Although military and intelligence planners have been aware of the challenge posed by climate changes for some years, the Obama administration has made it a central policy focus.
A changing climate presents a range of challenges for the military. Many of its critical installations are vulnerable to rising seas and storm surges. In Florida, Homestead Air Force Base was essentially destroyed by Hurricane Andrew in 1992, and Hurricane Ivan badly damaged Naval Air Station Pensacola in 2004. Military planners are studying ways to protect the major naval stations in Norfolk, Va., and San Diego from climate-induced rising seas and severe storms.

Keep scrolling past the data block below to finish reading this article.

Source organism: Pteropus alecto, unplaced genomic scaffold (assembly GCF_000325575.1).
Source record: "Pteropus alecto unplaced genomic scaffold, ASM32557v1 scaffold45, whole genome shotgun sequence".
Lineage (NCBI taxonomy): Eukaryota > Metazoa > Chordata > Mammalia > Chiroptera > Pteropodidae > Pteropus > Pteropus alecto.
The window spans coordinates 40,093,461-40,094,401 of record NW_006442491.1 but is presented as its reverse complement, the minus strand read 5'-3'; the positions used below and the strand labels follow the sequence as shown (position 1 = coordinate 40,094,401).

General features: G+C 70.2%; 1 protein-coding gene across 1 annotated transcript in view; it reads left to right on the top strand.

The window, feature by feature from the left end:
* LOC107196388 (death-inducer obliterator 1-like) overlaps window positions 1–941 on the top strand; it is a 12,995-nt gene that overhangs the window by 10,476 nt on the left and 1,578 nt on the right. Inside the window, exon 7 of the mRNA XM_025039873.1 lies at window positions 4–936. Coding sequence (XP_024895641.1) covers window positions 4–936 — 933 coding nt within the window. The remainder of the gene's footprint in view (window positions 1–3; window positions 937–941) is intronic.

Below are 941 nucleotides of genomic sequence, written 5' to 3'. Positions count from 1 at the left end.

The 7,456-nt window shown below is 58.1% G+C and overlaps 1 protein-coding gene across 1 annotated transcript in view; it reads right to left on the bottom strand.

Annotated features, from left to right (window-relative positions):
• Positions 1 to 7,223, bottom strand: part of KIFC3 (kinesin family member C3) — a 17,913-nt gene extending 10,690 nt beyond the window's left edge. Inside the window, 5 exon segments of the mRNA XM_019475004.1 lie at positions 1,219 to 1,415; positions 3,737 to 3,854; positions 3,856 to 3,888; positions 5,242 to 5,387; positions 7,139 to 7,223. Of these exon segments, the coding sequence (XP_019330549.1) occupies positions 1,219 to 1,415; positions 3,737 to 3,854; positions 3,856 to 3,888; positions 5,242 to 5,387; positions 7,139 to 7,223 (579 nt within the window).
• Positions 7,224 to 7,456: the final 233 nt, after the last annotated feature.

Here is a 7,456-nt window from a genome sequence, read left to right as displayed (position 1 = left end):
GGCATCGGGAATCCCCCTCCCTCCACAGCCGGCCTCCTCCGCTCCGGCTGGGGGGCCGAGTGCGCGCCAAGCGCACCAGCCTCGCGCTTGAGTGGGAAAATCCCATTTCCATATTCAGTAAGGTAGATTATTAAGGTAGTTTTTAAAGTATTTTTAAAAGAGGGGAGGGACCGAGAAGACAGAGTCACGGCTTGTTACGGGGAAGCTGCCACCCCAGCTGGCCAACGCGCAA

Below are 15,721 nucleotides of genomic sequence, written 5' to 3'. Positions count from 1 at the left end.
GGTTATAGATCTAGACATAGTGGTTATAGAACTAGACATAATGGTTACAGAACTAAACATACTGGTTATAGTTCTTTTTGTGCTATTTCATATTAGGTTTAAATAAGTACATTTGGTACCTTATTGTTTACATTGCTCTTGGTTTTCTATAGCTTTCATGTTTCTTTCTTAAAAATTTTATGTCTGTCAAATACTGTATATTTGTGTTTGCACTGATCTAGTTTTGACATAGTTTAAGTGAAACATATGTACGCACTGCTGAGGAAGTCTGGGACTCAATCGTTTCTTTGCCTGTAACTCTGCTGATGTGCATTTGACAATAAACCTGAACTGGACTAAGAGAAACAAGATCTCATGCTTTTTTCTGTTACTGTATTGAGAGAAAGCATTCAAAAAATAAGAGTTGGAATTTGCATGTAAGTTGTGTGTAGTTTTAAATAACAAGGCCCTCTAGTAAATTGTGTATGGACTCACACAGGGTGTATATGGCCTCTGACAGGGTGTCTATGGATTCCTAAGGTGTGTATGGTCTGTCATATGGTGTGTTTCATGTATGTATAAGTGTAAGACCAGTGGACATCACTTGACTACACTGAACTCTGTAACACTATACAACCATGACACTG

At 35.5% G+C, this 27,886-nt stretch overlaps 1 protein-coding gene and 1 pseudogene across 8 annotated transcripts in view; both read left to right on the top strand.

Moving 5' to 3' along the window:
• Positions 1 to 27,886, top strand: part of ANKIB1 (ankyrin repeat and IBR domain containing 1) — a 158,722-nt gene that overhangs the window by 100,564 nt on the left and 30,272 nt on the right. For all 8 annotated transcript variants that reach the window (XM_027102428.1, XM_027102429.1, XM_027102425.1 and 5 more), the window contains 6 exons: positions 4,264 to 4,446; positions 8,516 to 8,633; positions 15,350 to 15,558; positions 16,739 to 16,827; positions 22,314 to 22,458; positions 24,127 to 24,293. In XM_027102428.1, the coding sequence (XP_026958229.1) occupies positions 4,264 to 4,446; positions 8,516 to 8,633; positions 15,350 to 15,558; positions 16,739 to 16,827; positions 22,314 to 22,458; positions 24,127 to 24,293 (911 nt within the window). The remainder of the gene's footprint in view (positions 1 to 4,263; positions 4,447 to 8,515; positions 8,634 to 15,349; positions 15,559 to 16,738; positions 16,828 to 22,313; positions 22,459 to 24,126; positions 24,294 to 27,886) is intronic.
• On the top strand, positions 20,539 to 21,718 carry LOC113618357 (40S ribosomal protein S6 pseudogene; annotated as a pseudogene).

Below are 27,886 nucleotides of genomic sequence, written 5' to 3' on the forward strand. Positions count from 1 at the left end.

Another vulnerable installation is Diego Garcia, an atoll in the Indian Ocean that serves as a logistics hub for American and British forces in the Middle East and sits a few feet above sea level.
Arctic melting also presents new problems for the military. The shrinking of the ice cap, which is proceeding faster than anticipated only a few years ago, opens a shipping channel that must be defended and undersea resources that are already the focus of international competition.
Ms. Dory, who has held senior Pentagon posts since the Clinton administration, said she had seen a “sea change” in the military’s thinking about climate change in the past year. “These issues now have to be included and wrestled with” in drafting national security strategy, she said.
The National Intelligence Council, which produces government-wide intelligence analyses, finished the first assessment of the national security implications of climate change just last year.